Staffordshire cancer care 'could be privatised'
Cancer care across Staffordshire could be privatised as part of a £1.2bn contract, a trade union has warned.
In what is believed to be the biggest outsourcing deal in NHS history, four clinical commissioning groups (CCGs) are jointly tendering for a body to integrate care across the county.
The Unison trade union said it could mean the privatisation of care and described it as a "huge gamble".
The CCGs said patients' treatment would be unaffected.
Andrew Donald, chief officer for Stafford and Surrounds and Cannock Chase CCGs, said no decision had yet been made on a provider.
"It could be an NHS body, it could be a voluntary body, it could be a private body or it could be all of them working together," he said.
The successful bidder will be asked to co-ordinate cancer care throughout Staffordshire - from diagnosis through to treatment and end-of-life care.
It will cover the four CCGs that commission services across the county - Stafford and Surrounds, Cannock Chase, Stoke-on-Trent and North Staffordshire.
Unison, however, said the deal could lead to the privatisation of care, "affecting the lives of many thousands of patients and staff".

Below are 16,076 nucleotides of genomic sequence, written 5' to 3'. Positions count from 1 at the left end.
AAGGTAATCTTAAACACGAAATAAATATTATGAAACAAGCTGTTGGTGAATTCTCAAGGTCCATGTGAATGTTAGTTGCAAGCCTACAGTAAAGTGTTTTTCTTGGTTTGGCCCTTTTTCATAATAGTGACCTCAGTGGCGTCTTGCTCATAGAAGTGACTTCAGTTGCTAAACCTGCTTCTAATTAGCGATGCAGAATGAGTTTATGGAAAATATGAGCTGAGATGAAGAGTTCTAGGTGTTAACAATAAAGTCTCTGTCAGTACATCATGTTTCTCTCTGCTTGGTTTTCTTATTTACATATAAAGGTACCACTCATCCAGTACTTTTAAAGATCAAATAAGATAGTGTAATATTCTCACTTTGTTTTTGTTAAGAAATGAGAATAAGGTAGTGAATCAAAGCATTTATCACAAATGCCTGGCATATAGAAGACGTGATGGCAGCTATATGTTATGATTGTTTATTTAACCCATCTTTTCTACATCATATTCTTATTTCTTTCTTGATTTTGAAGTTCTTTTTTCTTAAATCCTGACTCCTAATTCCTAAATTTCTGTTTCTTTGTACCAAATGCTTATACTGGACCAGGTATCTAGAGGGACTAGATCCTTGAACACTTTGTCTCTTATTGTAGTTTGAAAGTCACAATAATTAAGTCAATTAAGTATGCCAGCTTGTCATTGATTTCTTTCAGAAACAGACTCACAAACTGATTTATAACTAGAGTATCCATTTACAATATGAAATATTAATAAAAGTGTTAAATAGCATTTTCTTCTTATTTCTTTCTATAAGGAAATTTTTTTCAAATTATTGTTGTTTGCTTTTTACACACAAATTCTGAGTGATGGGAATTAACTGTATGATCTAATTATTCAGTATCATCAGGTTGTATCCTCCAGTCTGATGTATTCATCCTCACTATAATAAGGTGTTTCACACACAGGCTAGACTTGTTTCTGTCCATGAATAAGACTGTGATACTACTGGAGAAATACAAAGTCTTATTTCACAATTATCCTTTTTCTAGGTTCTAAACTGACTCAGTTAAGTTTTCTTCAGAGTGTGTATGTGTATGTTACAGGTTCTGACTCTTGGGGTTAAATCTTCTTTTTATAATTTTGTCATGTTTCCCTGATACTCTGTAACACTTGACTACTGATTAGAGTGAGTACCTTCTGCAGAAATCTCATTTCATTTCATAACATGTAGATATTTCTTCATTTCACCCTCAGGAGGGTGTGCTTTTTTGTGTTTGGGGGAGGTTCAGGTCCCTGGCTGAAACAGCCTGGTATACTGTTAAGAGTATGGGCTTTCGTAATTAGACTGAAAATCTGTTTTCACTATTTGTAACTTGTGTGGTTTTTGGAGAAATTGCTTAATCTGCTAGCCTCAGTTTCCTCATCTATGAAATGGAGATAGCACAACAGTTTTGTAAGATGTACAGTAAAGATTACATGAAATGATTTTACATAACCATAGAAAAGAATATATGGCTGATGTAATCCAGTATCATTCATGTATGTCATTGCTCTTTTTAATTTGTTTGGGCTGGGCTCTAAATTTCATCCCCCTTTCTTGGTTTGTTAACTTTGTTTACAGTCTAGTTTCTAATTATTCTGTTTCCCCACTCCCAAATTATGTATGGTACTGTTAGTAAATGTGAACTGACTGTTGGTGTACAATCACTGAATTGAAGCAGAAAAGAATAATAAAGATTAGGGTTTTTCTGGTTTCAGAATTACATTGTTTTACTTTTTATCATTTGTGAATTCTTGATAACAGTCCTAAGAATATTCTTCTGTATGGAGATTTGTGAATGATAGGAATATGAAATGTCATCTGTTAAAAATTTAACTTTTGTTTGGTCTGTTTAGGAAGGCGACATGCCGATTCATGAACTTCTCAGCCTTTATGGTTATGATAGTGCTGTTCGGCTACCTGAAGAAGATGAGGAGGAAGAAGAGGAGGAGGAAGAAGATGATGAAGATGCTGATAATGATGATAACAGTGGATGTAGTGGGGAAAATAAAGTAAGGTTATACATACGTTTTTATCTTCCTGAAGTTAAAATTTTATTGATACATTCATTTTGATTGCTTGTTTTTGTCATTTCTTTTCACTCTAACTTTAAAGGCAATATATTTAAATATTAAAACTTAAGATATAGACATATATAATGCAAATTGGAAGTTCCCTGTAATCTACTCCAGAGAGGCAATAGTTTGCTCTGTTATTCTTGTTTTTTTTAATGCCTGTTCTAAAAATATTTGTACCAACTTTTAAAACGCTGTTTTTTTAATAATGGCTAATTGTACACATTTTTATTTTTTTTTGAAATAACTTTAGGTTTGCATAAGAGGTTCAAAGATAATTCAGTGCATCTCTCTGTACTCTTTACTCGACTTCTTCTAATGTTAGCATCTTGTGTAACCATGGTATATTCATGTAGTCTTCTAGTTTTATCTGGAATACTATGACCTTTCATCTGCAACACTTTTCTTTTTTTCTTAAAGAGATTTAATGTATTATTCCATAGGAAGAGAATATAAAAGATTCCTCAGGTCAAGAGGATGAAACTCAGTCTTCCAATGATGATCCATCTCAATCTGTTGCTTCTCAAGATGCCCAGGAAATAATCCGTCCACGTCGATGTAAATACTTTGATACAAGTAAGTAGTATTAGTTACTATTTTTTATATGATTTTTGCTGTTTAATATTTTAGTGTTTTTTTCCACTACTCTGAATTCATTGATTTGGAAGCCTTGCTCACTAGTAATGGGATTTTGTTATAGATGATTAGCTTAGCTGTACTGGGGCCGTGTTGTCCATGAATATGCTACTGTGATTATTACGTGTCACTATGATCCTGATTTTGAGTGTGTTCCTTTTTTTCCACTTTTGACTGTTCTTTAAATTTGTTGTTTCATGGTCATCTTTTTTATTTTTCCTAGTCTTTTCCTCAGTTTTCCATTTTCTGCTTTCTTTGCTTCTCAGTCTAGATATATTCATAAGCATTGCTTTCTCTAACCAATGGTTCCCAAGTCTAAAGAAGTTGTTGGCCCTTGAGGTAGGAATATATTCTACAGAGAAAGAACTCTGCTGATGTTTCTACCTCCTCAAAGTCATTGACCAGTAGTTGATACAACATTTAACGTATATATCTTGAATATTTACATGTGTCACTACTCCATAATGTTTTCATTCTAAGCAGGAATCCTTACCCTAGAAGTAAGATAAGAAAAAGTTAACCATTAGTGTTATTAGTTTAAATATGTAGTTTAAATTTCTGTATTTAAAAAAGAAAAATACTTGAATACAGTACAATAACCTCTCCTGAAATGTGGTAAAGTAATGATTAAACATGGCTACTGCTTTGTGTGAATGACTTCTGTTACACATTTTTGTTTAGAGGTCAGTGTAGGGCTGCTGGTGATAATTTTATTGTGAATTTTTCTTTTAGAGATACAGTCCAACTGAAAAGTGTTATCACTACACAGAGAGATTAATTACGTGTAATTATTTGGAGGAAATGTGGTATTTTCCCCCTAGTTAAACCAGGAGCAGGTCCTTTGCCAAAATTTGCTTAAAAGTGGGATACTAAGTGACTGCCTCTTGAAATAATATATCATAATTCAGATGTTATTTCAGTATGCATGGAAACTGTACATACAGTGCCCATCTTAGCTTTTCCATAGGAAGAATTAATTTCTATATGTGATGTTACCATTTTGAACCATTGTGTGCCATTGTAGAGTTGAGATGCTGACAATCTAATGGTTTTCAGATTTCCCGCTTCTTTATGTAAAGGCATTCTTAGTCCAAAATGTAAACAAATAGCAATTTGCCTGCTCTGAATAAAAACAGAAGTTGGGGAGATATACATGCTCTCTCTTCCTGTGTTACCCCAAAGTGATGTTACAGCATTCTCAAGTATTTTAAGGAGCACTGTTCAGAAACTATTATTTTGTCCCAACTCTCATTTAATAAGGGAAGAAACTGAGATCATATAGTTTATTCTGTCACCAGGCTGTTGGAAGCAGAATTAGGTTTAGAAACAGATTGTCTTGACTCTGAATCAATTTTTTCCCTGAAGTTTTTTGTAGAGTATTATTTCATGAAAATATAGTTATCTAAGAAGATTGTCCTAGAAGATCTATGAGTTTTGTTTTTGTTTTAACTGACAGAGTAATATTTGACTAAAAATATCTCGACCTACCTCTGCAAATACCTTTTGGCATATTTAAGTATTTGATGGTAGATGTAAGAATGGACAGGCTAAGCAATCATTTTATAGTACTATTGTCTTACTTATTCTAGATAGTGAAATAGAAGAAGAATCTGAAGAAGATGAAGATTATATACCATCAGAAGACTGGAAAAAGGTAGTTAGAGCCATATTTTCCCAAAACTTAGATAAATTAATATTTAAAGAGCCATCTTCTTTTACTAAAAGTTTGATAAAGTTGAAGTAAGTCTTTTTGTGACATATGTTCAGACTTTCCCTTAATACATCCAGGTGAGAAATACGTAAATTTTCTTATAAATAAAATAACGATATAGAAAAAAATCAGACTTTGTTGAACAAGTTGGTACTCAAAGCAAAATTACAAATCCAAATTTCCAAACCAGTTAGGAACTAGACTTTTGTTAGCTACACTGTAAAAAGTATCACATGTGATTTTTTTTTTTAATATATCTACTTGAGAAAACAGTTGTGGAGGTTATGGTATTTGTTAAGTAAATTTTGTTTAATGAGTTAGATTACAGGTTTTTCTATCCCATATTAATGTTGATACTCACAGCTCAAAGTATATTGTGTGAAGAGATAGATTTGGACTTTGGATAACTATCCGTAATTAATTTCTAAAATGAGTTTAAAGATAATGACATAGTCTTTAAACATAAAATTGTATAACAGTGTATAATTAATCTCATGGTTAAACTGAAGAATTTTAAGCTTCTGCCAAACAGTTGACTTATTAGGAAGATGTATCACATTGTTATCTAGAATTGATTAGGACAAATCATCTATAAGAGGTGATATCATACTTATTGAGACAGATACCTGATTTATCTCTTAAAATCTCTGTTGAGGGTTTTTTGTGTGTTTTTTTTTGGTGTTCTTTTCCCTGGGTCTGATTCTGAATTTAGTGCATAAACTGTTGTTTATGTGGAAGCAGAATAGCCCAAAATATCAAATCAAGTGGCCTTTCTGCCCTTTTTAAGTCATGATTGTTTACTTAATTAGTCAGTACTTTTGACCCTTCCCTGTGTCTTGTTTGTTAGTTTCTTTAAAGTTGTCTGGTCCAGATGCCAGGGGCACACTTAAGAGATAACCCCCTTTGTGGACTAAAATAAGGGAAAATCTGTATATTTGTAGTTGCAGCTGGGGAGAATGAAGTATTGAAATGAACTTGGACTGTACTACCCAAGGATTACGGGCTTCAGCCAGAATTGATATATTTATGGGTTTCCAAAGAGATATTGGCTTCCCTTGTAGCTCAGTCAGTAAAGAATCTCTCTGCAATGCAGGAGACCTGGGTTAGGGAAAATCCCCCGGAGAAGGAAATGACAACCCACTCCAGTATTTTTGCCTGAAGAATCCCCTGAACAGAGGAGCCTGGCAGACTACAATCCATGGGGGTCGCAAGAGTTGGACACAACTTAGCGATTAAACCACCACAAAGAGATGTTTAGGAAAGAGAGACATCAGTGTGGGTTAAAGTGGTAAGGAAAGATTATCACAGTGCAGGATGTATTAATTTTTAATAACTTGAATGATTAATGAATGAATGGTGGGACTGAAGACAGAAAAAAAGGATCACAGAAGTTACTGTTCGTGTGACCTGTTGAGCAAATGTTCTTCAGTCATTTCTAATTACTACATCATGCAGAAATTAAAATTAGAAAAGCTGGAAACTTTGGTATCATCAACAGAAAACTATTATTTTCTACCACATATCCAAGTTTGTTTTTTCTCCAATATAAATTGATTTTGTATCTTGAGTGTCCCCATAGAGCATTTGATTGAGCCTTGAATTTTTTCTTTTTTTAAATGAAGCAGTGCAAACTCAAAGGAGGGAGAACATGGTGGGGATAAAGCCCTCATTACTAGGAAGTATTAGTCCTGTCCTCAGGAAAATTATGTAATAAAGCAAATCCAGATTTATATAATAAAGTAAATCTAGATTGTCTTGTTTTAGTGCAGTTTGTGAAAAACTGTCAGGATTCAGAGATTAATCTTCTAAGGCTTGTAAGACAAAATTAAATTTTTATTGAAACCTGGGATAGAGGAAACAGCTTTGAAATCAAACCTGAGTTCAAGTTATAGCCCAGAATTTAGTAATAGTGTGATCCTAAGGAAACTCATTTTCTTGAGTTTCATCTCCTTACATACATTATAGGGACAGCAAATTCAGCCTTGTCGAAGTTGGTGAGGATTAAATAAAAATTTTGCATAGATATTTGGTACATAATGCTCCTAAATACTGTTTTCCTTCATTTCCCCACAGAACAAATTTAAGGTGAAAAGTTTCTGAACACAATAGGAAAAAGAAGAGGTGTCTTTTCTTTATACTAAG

Christina McAnea, Unison's head of health, said: "This is by far the biggest procurement process in the NHS and is a dangerous experiment.
"We are talking about £1bn of taxpayers' money and contracts lasting 10 years in vital cancer services and end-of-life care.
"This is much bigger than just asking private companies to provide a service, this is asking them to design the whole system. With profit as the main driving force, how can it not lead to problems?"
The union also criticised the transparency of the tendering process.
Mr Donald, however, said the bidding process was intended to lead to better value for money.
"The NHS in lots of areas is inefficient and we've got to make the taxpayers' pound go further," he said.
"One of the challenges is that we've got lots of organisations providing healthcare to the same patients and what really we struggle with is how those organisations work together.
"What we feel is if we can get an organisation to help to integrate those services we'd get a better deal for patients and carers."
A spokesperson for the Department of Health said: "The key thing is that patients get the best possible care, free at the point of use, no matter who provides it."